Obscurity of the Day: Bill and Budd the Bird Boys

The only thing less than absolutely delightful about this comic strip is its title, a run-on sentence all on its own. Here we go — it’s The Exciting Adventures of Bill and Budd the Bird Boys in the Good Airship Flying Fish. Whew!

Americans were utterly fascinated with airplanes in the years immediately after the Wrights soared above Kitty Hawk, and The Bird Boys were one of dozens of features that capitalized on that interest. Bill and Budd had a rather odd flying machine — theirs resembled a submarine with venetian blinds for wings. The youngsters used their surprisingly airworthy contraption to pull pranks, as in the sample above, but also had adventures in strange lands (oh, okay, they also pulled pranks there).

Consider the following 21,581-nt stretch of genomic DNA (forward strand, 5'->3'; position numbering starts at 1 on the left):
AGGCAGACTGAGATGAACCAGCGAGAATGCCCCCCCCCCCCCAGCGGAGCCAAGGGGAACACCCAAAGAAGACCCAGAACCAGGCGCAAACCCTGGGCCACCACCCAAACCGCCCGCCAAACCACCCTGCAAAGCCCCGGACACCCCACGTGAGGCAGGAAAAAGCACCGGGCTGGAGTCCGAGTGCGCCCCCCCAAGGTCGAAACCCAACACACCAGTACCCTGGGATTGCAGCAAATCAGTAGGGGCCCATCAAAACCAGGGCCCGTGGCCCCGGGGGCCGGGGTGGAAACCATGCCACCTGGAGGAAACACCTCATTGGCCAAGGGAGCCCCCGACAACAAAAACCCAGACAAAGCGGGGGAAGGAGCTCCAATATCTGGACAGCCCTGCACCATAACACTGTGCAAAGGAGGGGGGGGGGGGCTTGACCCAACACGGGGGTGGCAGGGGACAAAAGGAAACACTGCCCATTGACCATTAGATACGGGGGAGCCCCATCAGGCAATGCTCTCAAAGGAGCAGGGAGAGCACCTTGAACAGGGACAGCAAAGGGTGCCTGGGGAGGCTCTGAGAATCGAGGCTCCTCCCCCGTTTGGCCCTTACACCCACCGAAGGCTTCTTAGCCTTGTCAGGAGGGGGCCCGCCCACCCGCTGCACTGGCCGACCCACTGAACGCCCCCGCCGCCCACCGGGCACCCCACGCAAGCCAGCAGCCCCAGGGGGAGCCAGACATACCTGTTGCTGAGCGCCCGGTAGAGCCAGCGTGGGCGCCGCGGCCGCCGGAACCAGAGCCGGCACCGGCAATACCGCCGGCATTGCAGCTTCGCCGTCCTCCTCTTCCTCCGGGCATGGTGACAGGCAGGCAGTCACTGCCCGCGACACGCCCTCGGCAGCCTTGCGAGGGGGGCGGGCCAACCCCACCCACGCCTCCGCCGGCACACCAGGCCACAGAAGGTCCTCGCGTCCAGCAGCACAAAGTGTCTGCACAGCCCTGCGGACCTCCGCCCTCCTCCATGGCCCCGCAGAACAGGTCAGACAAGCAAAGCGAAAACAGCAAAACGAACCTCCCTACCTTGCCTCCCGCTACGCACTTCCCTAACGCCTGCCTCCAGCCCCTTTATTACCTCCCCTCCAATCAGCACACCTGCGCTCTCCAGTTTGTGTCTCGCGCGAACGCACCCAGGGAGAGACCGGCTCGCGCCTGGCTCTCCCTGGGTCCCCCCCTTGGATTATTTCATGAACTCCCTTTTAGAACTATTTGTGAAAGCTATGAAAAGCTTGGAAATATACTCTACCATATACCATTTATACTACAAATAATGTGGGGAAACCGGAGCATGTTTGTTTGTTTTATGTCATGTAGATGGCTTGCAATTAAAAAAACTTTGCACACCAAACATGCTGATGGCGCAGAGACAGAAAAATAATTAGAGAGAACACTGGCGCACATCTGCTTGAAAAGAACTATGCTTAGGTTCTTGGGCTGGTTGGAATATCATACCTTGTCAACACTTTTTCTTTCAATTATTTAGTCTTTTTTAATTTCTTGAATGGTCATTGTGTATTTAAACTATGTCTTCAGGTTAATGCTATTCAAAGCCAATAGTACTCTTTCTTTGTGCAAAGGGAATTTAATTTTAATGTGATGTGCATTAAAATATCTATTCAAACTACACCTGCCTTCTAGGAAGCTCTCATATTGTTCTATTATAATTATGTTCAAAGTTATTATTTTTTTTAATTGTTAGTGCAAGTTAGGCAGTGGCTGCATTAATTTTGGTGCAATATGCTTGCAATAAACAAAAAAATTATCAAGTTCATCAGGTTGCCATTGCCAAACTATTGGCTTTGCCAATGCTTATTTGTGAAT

The art was phenomenal on this series — whimsical and sumptuous. If Winsor McCay, Lyonel Feininger and William Marriner had a child (granted a rather unlikely event) this would be the comic strip their progeny would have penned. So who is the master that actually drew this series? Nope, sorry, wish I could tell you. Although this delightful strip ran in the Chicago Tribune for a full year (September 12 1909 – August 21 1910) never once was it signed by the creator.

Perhaps because the creator chose to be anonymous this wonderful strip, a real classic, has been ignored by all of the standard comic strip histories. I guess they feel that a strip without a known creator just doesn’t count for much.

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